Skip to main content

FBI Helps Create 'Terrorist Plot' with Kansas Man, Arrests Him

The FBI announced this morning that they arrested Terry Loewen, an aviation technician at the Mid-Continent Airport in Wichita, Kan.

The FBI claims that Loewen planned to drive a car bomb into the airport after becoming radicalized by extremist Islamic material that he read online.

According to the New York Daily News, Lowen reportedly studied the airport’s layout, took photos of assorted access points and researched flight schedules to determine when there would be the most passengers.

"[Lowen] spent months developing a plan to use his access card to the airport to drive explosive devices into the terminal," U.S. Attorney Barry Grissom said at a press conference.

Loewen is charged with attempting to use a weapon of mass destruction, attempting to damage property and attempting to provide support to terrorist group al-Qaida.

But Loewen didn't really have any "weapon of mass destruction" because Grissom said “all of the explosives were inert."

And because those explosives were "inert," Loewen could never have actually damaged any property.

Loewen never met or supported anyone from al-Qaida, but rather a FBI agent who pretended to be with al-Qaida.

A government official told NBC News that "Loewen has been under scrutiny since August, when he began having an online exchange with someone he thought was a like-minded individual but who turned out to be an FBI employee.”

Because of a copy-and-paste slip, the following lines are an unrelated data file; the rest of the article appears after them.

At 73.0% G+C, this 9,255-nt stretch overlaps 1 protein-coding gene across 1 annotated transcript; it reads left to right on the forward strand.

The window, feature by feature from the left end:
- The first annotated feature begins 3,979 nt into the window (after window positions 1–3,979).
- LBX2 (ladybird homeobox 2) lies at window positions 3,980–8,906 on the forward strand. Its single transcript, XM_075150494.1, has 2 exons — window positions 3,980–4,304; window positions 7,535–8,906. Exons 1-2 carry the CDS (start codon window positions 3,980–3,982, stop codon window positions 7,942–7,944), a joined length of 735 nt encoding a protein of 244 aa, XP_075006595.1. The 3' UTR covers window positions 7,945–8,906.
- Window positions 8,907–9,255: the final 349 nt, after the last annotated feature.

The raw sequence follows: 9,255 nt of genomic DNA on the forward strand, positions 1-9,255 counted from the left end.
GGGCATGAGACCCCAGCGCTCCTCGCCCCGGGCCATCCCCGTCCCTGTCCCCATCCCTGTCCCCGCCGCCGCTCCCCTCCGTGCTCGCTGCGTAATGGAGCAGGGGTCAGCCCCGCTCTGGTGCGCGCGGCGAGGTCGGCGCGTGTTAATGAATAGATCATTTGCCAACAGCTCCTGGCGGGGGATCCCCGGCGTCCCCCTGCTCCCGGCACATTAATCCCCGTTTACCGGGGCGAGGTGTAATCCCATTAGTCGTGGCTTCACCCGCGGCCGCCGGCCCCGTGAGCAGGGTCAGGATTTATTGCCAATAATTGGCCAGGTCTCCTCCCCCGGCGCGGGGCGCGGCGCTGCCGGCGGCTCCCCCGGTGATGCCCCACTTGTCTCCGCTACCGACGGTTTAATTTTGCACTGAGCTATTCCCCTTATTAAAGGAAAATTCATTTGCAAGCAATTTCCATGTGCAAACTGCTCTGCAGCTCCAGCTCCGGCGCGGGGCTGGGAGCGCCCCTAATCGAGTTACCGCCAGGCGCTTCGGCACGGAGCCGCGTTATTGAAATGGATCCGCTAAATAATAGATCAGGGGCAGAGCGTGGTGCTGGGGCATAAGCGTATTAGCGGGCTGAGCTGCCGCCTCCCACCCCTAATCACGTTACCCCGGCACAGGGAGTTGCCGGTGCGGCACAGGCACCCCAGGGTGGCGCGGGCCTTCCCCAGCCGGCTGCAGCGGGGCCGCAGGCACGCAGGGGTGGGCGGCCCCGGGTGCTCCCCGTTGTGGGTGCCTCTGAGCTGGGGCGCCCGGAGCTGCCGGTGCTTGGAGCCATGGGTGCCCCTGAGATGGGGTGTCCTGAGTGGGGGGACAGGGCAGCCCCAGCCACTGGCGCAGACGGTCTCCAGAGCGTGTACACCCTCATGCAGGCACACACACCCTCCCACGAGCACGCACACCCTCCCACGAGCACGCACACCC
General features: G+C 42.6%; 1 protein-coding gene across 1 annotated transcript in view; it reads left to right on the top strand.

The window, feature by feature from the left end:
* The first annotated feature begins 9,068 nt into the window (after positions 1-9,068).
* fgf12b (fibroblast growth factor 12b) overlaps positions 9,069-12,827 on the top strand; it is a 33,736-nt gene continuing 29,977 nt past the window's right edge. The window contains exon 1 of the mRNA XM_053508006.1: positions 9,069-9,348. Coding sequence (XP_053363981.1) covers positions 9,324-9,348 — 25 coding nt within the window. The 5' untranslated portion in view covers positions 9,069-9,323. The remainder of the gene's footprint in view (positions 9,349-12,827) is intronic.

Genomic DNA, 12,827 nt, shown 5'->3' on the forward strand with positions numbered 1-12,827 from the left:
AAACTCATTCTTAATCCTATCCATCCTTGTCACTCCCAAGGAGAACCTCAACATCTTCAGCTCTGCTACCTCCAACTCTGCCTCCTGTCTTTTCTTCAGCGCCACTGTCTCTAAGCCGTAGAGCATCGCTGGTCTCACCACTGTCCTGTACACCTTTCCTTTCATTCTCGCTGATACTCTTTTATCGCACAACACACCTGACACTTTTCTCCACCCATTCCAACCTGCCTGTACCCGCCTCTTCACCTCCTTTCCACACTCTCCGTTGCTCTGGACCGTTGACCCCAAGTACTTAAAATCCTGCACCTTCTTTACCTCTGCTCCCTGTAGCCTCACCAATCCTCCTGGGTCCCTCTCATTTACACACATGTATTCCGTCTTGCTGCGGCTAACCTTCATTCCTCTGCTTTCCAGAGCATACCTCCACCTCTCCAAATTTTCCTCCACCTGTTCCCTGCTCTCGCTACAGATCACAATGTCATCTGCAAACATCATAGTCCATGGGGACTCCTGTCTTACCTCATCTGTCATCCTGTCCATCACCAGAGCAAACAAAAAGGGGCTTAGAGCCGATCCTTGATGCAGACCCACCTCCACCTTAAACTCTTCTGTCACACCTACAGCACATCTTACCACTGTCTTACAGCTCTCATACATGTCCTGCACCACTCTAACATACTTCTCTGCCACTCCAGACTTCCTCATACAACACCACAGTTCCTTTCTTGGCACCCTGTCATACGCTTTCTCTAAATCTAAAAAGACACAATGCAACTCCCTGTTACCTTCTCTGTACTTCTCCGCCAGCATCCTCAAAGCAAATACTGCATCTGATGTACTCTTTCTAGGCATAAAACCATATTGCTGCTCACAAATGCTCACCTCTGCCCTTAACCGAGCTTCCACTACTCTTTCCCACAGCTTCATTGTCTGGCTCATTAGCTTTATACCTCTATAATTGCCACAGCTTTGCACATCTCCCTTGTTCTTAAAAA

According to the Kansas City Star, it was the undercover FBI employee who encouraged and helped Loewen to plot the terrorist attack. 

The undercover FBI employee had actually planned to take part in the suicide bombing with Loewen.

According to the FBI's own criminal complaint, on Aug. 8 the FBI employee offered to introduce Loewen to someone who could help him commit terrorism.

Around Aug. 26, Loewen didn't sound like a determined terrorist, but rather a confused patsy.

He allegedly said to the undercover FBI employee, “I guess I look at myself as the ‘access’ guy at this point, just need more details at this point... Are we talking explosives, because I know nothing about that? It’s all very surreal at this point, exciting, yet scary.”

Near Sept. 17, the accused terrorist reportedly admitted to the undercover FBI employee that he had a chance to kill people, but didn't because his actions couldn't match his words.

“It would have been possible today for me to have walked over there, shot both pilots [I don’t know if they are armed or not], slapped some C4 on both fuel trucks and set them off before anyone even called TSA," Loewen allegedly stated. "Talks REAL cheap, however, so what I think I can do and what I actually can do are probably two different things.”

In October, the FBI employee asked Loewen if he could scout out targets and security, and be willing to plant a bomb.

Once again, Loewen sounded indecisive: "I still need time to think about it, but I can’t imagine anything short of arrest stopping me... I can’t see myself doing anything that involves killing children, unless I know everything is being done to minimize that."

On Oct. 25, Loewen met with a second FBI employee, who pretended to be a “brother” with al-Qaida. FBI Employee 2 asked Loewen if he was willing to help in the (fake) terrorist attack, which the FBI had concocted and sought out Loewen for.

On Nov. 19, the second FBI employee suggested Loewen could be  the “navigator” and give directions on where a bomb be could be exploded.

On Dec. 11, Loewen wired the detonator and helped the FBI employee build the rest of the bomb, which was actually "inert."

The terrorist attack was planned for this morning, but when Loewen and the FBI employee arrived at the airport, Loewen found that his security badge suddenly didn't work and he was arrested by FBI agents.

According to The New York Times earlier this year, the FBI plays a major role in devising, then foiling their own plots with the aid of people who are later arrested.

Sources: The New York Times, Kansas City Star, New York Daily News, NBC News


Popular Video